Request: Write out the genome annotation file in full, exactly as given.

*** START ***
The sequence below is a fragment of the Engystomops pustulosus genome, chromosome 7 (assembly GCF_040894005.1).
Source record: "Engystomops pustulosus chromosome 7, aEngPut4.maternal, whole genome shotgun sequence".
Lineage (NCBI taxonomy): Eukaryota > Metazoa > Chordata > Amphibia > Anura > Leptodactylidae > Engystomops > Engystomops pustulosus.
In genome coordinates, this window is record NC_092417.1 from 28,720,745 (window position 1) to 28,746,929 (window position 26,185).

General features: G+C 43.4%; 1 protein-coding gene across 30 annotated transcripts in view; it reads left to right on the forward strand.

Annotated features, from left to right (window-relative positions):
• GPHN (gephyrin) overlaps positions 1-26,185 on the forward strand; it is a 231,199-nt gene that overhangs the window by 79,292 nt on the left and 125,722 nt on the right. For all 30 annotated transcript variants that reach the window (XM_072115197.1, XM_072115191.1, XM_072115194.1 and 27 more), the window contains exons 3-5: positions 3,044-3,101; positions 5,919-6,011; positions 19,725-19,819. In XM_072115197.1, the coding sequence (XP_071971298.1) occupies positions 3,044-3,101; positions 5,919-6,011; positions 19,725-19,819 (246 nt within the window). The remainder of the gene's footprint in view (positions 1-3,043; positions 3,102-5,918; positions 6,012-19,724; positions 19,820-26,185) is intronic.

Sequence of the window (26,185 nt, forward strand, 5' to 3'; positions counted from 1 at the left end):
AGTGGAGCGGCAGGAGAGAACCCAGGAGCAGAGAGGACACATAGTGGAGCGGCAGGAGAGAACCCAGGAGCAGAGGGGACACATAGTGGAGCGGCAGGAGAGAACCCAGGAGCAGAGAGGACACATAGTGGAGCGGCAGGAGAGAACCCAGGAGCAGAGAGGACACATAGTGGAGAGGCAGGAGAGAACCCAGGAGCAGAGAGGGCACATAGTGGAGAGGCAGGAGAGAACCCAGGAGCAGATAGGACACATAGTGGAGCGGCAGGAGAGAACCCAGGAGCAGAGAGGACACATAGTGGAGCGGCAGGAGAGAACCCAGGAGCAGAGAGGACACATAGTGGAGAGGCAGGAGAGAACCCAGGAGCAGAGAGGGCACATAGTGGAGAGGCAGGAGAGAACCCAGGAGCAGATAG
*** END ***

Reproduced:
The sequence below is a fragment of the Engystomops pustulosus genome, chromosome 7 (assembly GCF_040894005.1).
Source record: "Engystomops pustulosus chromosome 7, aEngPut4.maternal, whole genome shotgun sequence".
Lineage (NCBI taxonomy): Eukaryota > Metazoa > Chordata > Amphibia > Anura > Leptodactylidae > Engystomops > Engystomops pustulosus.
In genome coordinates, this window is record NC_092417.1 from 28,720,745 (window position 1) to 28,746,929 (window position 26,185).

General features: G+C 43.4%; 1 protein-coding gene across 30 annotated transcripts in view; it reads left to right on the forward strand.

Annotated features, from left to right (window-relative positions):
• GPHN (gephyrin) overlaps positions 1-26,185 on the forward strand; it is a 231,199-nt gene that overhangs the window by 79,292 nt on the left and 125,722 nt on the right. For all 30 annotated transcript variants that reach the window (XM_072115197.1, XM_072115191.1, XM_072115194.1 and 27 more), the window contains exons 3-5: positions 3,044-3,101; positions 5,919-6,011; positions 19,725-19,819. In XM_072115197.1, the coding sequence (XP_071971298.1) occupies positions 3,044-3,101; positions 5,919-6,011; positions 19,725-19,819 (246 nt within the window). The remainder of the gene's footprint in view (positions 1-3,043; positions 3,102-5,918; positions 6,012-19,724; positions 19,820-26,185) is intronic.

Sequence of the window (26,185 nt, forward strand, 5' to 3'; positions counted from 1 at the left end):
AGTGGAGCGGCAGGAGAGAACCCAGGAGCAGAGAGGACACATAGTGGAGCGGCAGGAGAGAACCCAGGAGCAGAGGGGACACATAGTGGAGCGGCAGGAGAGAACCCAGGAGCAGAGAGGACACATAGTGGAGCGGCAGGAGAGAACCCAGGAGCAGAGAGGACACATAGTGGAGAGGCAGGAGAGAACCCAGGAGCAGAGAGGGCACATAGTGGAGAGGCAGGAGAGAACCCAGGAGCAGATAGGACACATAGTGGAGCGGCAGGAGAGAACCCAGGAGCAGAGAGGACACATAGTGGAGCGGCAGGAGAGAACCCAGGAGCAGAGAGGACACATAGTGGAGAGGCAGGAGAGAACCCAGGAGCAGAGAGGGCACATAGTGGAGAGGCAGGAGAGAACCCAGGAGCAGATAG